There’s also a pleasure in seeing Sarrasine suffer for his selfish “love.” Did Balzac intend that? The readers of his time must have sympathized with Sarrasine’s fury at being duped. And yet Balzac is careful to show us that Zambinella is never cruel, merely foolish. The singer even asks, “Suppose I were not a woman?”—hoping for acceptance, empathy, love. Like many trans women today, he (?) is nearly murdered for daring to exist.

Short story: “Nocturne”

“Nocturne,” by Kazuo Ishiguro

Collected in Nocturnes: Five Stories of Music and Nightfall (Knopf Canada, 2009)

? words

I liked all the stories in this collection (described by the publisher as a short story cycle), but this one was my favorite. The connection between these two strangers, and the way she insults his music and then confesses how bad she is at being sincere about things she likes.

Some reviewer pointed out that the narrator describes the woman’s facial expression at a point when they’re both supposed to be covered in bandages, an oversight that I imagine most writing workshops would have caught.

This collection/cycle strikes me as thematically uncharacteristic of Ishiguro somehow. I might come back to this if I reread it some time.

Short story: “Big, Dark Hole”

“Big, Dark Hole,” by Jeffrey Ford

Appeared in Conjunctions:71, A Cabinet of Curiosity, Fall 2018

8.25 pages in the magazine, therefore approximately 4,364 words

The struggle to understand and remember someone who’s lost forever. This struggle seems to arise most often with suicides, and, as in this case, disappearances that might or might not be suicides. It’s like there’s something unfinished and we have to keep telling the story to find out how it ends.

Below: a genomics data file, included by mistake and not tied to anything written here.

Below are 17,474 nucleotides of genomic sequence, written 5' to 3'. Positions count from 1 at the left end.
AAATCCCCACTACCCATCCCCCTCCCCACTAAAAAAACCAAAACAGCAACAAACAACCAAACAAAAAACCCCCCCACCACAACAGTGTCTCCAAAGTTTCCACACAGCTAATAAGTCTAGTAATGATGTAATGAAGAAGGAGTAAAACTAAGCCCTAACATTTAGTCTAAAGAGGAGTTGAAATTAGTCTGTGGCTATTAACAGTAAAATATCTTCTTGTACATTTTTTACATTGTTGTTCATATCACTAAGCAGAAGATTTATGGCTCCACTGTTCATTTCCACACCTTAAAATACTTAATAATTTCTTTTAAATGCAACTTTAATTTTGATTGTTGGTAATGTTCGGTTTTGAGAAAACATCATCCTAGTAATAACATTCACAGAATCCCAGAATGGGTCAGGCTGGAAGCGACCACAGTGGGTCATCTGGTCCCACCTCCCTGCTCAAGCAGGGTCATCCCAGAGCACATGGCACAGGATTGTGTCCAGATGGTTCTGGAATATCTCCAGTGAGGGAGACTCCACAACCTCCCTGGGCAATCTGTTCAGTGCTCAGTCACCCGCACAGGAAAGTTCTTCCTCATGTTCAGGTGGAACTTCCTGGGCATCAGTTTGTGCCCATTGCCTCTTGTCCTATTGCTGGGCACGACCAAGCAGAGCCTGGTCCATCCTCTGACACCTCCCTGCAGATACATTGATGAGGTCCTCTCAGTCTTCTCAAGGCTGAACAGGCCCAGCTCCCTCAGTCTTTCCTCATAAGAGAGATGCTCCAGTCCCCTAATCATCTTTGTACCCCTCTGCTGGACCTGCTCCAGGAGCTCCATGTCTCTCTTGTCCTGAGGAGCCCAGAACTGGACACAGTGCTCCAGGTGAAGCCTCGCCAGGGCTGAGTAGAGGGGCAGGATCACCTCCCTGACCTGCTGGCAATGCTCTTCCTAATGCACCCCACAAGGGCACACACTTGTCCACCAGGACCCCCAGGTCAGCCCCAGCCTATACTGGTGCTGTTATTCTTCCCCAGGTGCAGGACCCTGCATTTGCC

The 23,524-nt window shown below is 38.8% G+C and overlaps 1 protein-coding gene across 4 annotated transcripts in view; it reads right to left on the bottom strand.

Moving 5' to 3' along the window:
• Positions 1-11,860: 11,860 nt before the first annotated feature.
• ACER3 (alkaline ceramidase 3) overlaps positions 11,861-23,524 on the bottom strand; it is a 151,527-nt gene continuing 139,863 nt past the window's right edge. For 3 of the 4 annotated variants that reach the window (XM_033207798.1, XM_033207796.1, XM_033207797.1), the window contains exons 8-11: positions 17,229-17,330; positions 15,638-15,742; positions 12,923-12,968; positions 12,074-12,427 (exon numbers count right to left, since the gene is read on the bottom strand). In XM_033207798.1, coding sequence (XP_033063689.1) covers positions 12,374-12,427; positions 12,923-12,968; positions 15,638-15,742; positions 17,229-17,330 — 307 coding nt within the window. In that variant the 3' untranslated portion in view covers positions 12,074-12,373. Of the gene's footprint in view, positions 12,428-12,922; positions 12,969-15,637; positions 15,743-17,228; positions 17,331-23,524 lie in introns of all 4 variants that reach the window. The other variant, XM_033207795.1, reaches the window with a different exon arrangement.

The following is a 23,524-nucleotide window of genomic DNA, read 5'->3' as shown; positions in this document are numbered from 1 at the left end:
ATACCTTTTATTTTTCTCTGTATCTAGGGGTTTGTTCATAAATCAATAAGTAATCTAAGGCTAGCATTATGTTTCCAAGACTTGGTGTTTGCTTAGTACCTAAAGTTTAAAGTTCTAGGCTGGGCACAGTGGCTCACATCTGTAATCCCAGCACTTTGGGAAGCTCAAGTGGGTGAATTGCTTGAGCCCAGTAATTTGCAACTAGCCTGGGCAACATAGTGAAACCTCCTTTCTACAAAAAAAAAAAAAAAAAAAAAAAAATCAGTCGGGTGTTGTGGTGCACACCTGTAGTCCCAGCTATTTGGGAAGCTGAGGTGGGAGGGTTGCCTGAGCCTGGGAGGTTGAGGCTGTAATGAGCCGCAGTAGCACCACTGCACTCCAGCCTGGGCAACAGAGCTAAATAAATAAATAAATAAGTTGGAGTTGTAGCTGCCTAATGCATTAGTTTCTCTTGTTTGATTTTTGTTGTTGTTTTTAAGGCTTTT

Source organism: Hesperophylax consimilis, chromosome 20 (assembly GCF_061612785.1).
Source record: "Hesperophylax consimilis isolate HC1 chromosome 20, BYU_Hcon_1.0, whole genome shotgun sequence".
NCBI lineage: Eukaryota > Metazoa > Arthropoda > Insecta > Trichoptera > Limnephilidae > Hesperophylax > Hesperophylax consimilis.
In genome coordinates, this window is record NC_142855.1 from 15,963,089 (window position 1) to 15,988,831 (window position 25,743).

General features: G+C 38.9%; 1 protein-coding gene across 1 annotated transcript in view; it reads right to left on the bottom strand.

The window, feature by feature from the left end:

That’s the struggle to understand. The struggle to remember involves the horror or melancholy of losing parts of our own stories, parts of ourselves.

Like “Transfer,” this story is about an outside observer of a mysterious drama that’s never completely explicated. I find it more effective though. Maybe because it so blatantly dwells on the narrator’s loss at the end, making it clear to the superficial reader (me) what the story was about. “Transfer” ends with the narrator contemplating the harm she has done by interfering, and then “marvel[ing]” at the stories she can now tell. Perhaps that story is about casual cruelty, and was just too subtle for me.

The last line ought to be a little too neat, but to my ear it rings just right. The narrator is approaching his own death, his own disappearance.

I admire the prose—snappy and full of juice.

My theory on the dog is that he was bleached by old urine.

Short story: “Transfer”

“Transfer,” by Laura van den Berg

Appeared in Conjunctions:71, A Cabinet of Curiosity, Fall 2018; also an “online exclusive,” whatever that means, here

7.5 pages in the print magazine and 3,970 words, which means Conjunctions fits approximately 529 words to a page

This is fascinating, but it feels incomplete. It seems to me the main character doesn’t entangle herself deeply enough in the plot to be the main character. The story seemingly belongs to the director, the one who’s dealing so desperately badly with her grief. I want the narrator to snoop and interrogate even more than she does.

I’m curious about the choice to summarize the letter instead of quoting it. Filtering it through the narrator’s sensibility keeps our attention on her curiosity, her voyeurism.

Maybe the key to this story is the main character’s confession that she was the first to find the body. She’s trying to become closer to the director, or at least to trade one secret for another, but the director’s madness forms a barrier between them. Or it could be more reticence than madness.

When the main character tells the staff one of the director’s secrets, I wonder how much she’s motivated by “hoping that they might take pity on her” and how much by the very human need to share what she knows.

Semicolon watch: I noticed many semicolons here, every one of them connecting two independent clauses. The narrator is literate and reflective, so semicolons suit her.